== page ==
Pros and Cons of Cutting in HD

Hellboy 2 was a first for me in terms of cutting in HD. All of the other projects I’ve cut or worked on have edited in either NTSC or PAL, and so this was my first run through the process of organizing an editorial and post-production process involving HD. Overall, it worked very well. The editor enjoyed working with much higher-quality footage, the sound department loved mixing to higher-quality reels, and having that extra definition gave us assistant editors more flexibility across the board for how and at what quality we would turn materials over to the people who needed them.

That said, after a year of working in HD, there are some big limitations that got in the way, many of them from Day 1. I will go into them in detail, but I think I can sum them up by saying that the HD workflow was obviously not intended to be used for cutting film, and I hope that we soon move back to cutting with 4:3 material, hopefully in 1k or even 2k.

Aspect Ratios and the HD format

My number one biggest problem with cutting in HD is its inflexibility when it comes to aspect ratios. HD video of course has its 1.78 aspect ratio, which looks something like this:178

If you’re shooting film, there is a limitation inherent to the HD aspect ratio which forces you to make some sacrifices and some workarounds, especially if you’re shooting at 1.85 like we did on Hellboy 2. In the diagram below, I’ve taken my 1.78 box and put the boundaries for both 1.85 and 2.35 material inside. Take note of how little room there is between 1.85 and 1.78.aspect_ratio_compare

Now as everyone in post-production knows, we cut using a variety of extra information that we burn into the image, such as key numbers, tape timecode, audio timecode, source tape number, shoot day, etc. If you’re shooting for 2.35, then you might be okay, but for 1.85 this information simply doesn’t fit in the space between 1.85 and 1.78, and most likely what this will force you to do is to scale down your image in telecine. On HB2, we scaled our telecine down so that our 1.85 borders would be clear of our burn-ins, which gave us HD dailies where our 1.85 boundary (marked in blue) was something like this:aspect_ratio_compare_with_still_resized

This amount of scaling is a small change, but annoying enough to still require that you create a custom matte in Avid for screenings, QT exports, or anything where you’re showing images or parts of the movie to people outside of Editorial. If, for example, your VFX requirements require your camera department to clear 1.66 and you to telecine to that, then you’ll end up with an even smaller 1.85 boundary and a bit more pillar-boxing on the left and right than you see here.

Screening/Previewing with HD Dailies

One of the bigger distractions that assistant editors face is the task of preparing the movie for a preview screening. With HD, the promise was supposedly that by cutting in HD you would relieve yourself of the burden of having to upres, and that to make a publicly viewable copy of the movie you could just play out to tape. There are definitely ways that you can get yourself closer to this goal, but here are a few problems we ran into along the way:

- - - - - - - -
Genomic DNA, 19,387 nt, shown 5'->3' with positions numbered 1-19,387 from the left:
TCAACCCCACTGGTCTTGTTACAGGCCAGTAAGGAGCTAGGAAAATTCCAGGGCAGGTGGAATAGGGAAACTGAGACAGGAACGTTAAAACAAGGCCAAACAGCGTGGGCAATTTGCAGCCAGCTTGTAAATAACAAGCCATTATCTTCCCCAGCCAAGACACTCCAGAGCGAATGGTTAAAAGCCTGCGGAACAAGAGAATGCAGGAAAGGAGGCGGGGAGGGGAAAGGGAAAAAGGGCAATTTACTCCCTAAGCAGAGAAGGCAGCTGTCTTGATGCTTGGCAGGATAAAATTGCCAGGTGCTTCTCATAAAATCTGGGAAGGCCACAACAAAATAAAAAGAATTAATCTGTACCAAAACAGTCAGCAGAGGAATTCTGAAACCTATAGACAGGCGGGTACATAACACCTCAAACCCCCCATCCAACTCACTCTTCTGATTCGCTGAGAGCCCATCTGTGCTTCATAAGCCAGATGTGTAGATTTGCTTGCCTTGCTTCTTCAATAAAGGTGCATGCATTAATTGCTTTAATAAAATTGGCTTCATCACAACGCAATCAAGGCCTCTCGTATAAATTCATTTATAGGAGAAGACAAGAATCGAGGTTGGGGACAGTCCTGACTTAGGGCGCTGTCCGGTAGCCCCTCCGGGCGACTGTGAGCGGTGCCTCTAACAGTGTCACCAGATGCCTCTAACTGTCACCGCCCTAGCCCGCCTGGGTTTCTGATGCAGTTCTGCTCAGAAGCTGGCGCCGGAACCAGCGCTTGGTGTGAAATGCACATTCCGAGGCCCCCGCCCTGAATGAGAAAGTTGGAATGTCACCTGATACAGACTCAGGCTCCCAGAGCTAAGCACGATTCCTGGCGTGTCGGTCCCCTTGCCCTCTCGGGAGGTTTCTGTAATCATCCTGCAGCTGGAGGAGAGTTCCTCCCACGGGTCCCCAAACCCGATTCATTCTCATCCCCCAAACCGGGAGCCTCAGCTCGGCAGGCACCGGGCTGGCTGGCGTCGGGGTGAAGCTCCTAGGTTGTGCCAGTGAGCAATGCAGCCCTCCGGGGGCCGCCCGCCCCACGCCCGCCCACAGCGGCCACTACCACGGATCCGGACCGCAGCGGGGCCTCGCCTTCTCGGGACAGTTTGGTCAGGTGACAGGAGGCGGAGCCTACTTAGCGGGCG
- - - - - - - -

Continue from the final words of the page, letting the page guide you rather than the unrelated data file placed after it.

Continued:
• DNxHD 36

    • We chose to cut in Avid’s DNxHD 36 format, and it has a lot going for it. It’s light on hard drive requirements, easy for your Avid to play either in Avid or in Quicktime, and can look pretty decent on your client monitor. But it’s the HD equivalent of cutting in 14:1 in that it’s a good offline quality but you wouldn’t want to screen it. It’s just not a projectable format, and I would have been embarrassed to take a tape with 36 material to our public previews. Some of the things we noticed included heavier pixelation in very saturated colors, especially in blues such as in the sky. Considering that our main character was a nice shade of red, when we projected DNxHD36 on a large screen we saw many instances of compression artifacts all along Hellboy’s body and tail. This compression also hinders your colorist substantially.
    • Solution: Screen in DNxHD 115
      • The next level up from DNxHD 36 is DNxHD 115. This is a projectable format, and we were very happy with our results. It does take time, especially the first time around, to up-res copies of your sequences to 115 quality. What we did was create a separate workspace on the Unity specifically to hold 115 material that we were redigitizing. Then, when more instances came along where we had to play out for screenings, all we had to do was take a copy of the current sequences, relink the 36 material to the 115 material we kept on that separate workspace, and then just redigitize a small portion of the clips that had been added or extended beyond their handles since the last time.
        I know that technically you don’t have to create a separate workspace since the Relink tool has a nice “Relink to highest quality” option, but we found it easier to manage the disk space on the Unity by keeping the 115 material separate, and we found it easier to see which clips we still needed to up-res by unmounting everything but the DNX115 workspace before starting the relink process.
      • You can also, of course, cut in DNxHD 115 from the very beginning. I’m a little wary of doing this right now, since we found that the more 115 material made it into the editor’s sequences, the more little glitches we noticed while the editor was cutting. The application’s response time would drop, it would hang momentarily, or occasionally freeze on a frame when it thought it was still playing. With the new version of Avid and the new hardware, it’s possible these problems have gone away. But since I haven’t used the new stuff yet I can’t say one way or the other.